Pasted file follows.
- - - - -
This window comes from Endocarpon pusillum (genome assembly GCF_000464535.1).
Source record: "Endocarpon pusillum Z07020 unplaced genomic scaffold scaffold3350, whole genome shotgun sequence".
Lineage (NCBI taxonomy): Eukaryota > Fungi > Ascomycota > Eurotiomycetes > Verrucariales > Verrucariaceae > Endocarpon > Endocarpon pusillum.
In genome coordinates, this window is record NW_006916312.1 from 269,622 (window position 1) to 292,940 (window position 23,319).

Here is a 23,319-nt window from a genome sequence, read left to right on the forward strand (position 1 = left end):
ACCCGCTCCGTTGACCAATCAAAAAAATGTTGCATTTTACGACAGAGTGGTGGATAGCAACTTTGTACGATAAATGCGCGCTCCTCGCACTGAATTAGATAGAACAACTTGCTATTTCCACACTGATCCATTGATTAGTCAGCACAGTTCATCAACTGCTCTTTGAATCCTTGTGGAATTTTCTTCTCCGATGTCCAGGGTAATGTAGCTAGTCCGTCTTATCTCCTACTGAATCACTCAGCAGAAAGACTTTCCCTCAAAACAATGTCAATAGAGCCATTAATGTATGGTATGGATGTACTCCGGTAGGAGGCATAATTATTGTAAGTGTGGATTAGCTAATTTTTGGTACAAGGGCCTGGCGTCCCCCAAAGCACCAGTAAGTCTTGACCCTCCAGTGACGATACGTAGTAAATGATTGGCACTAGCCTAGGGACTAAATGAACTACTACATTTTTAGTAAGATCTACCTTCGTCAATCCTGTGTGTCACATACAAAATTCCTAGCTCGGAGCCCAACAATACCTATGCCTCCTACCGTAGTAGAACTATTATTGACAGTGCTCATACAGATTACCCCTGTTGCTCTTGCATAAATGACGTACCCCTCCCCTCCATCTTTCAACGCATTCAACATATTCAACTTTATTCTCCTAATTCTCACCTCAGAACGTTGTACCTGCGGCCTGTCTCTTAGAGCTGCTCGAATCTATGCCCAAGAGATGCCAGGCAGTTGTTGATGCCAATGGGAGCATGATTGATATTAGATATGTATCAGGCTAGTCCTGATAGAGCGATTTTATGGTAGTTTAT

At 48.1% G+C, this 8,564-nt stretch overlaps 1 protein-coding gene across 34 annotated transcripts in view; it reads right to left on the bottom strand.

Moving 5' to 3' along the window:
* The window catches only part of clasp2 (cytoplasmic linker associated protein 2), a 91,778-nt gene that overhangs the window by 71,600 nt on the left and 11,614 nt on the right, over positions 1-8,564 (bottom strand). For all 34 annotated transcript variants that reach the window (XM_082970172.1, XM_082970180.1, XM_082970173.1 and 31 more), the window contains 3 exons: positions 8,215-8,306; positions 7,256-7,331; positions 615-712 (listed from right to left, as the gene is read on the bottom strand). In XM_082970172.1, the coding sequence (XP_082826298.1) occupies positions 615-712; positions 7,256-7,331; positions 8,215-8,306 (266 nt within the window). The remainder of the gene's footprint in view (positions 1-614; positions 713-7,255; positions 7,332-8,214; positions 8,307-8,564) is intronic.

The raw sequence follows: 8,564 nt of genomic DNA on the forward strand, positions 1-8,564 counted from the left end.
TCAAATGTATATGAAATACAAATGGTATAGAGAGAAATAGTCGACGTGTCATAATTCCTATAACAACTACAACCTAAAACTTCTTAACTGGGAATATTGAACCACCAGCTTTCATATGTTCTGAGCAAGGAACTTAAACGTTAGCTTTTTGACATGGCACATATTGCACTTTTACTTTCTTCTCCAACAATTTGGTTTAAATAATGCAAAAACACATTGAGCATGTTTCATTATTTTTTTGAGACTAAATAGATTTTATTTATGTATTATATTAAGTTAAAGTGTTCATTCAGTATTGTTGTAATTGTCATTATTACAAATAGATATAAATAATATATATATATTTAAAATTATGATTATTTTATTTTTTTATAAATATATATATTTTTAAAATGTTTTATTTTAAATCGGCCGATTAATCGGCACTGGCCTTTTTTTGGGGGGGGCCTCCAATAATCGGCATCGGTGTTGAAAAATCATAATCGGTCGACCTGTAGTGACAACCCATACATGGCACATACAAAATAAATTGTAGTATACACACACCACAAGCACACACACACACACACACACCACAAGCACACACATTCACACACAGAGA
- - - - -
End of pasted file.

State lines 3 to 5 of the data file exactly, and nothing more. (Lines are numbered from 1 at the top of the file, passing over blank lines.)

Lineage (NCBI taxonomy): Eukaryota > Fungi > Ascomycota > Eurotiomycetes > Verrucariales > Verrucariaceae > Endocarpon > Endocarpon pusillum.
In genome coordinates, this window is record NW_006916312.1 from 269,622 (window position 1) to 292,940 (window position 23,319).

Here is a 23,319-nt window from a genome sequence, read left to right on the forward strand (position 1 = left end):